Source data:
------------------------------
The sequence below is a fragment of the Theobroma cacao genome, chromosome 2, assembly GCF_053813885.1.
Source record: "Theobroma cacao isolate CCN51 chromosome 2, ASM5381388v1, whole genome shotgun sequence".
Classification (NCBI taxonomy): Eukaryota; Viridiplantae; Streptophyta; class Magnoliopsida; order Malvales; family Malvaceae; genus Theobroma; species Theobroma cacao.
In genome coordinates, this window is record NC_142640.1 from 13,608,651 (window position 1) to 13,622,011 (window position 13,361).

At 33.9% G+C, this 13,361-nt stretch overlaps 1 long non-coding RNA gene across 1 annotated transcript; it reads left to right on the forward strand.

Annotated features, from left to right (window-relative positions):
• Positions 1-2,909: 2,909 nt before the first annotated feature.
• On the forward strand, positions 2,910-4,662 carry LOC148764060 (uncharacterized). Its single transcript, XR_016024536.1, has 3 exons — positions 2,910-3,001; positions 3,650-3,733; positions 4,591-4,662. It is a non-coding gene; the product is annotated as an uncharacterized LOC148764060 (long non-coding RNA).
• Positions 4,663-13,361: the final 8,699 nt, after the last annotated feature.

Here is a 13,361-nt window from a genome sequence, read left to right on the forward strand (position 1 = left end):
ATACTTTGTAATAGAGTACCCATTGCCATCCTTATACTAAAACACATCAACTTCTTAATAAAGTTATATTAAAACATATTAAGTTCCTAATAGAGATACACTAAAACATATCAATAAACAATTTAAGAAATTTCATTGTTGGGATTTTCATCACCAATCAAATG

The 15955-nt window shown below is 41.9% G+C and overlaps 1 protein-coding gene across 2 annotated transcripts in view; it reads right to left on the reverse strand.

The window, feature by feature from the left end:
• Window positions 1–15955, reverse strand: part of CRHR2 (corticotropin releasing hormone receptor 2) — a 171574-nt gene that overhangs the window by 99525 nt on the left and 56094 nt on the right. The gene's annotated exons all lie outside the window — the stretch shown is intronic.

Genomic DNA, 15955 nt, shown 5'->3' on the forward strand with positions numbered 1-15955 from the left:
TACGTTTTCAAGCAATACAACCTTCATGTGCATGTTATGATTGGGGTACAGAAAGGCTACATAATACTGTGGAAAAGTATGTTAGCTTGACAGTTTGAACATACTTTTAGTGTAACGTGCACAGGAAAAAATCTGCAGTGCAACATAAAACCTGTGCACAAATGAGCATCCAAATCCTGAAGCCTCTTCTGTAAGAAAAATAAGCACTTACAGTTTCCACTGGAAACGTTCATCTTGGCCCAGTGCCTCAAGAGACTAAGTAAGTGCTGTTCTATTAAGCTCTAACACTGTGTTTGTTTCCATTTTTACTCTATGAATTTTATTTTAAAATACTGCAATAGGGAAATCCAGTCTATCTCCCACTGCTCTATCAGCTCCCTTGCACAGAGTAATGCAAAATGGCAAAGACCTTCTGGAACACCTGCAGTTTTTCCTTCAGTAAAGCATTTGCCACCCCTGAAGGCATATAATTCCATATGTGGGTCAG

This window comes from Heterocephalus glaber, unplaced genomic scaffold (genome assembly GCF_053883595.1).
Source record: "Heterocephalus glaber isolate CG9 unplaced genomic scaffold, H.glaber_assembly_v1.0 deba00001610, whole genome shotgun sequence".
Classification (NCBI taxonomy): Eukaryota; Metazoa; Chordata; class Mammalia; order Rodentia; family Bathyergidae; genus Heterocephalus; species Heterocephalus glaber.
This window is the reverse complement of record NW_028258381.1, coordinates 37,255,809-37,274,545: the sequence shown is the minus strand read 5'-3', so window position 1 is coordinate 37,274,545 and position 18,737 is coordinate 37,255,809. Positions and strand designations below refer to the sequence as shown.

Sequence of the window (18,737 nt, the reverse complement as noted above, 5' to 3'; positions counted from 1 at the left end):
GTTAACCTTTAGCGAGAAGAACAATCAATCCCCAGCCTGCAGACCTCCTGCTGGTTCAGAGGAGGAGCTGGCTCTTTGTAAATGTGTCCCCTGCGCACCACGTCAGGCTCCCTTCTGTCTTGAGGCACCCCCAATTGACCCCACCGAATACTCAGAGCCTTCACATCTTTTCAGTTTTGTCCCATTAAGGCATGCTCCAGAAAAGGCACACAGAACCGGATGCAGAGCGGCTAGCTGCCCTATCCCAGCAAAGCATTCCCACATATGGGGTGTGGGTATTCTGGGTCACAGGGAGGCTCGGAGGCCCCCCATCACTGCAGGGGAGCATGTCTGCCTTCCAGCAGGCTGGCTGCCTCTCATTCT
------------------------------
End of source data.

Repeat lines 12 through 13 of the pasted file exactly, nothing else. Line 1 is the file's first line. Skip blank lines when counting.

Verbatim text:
The 15955-nt window shown below is 41.9% G+C and overlaps 1 protein-coding gene across 2 annotated transcripts in view; it reads right to left on the reverse strand.

The window, feature by feature from the left end: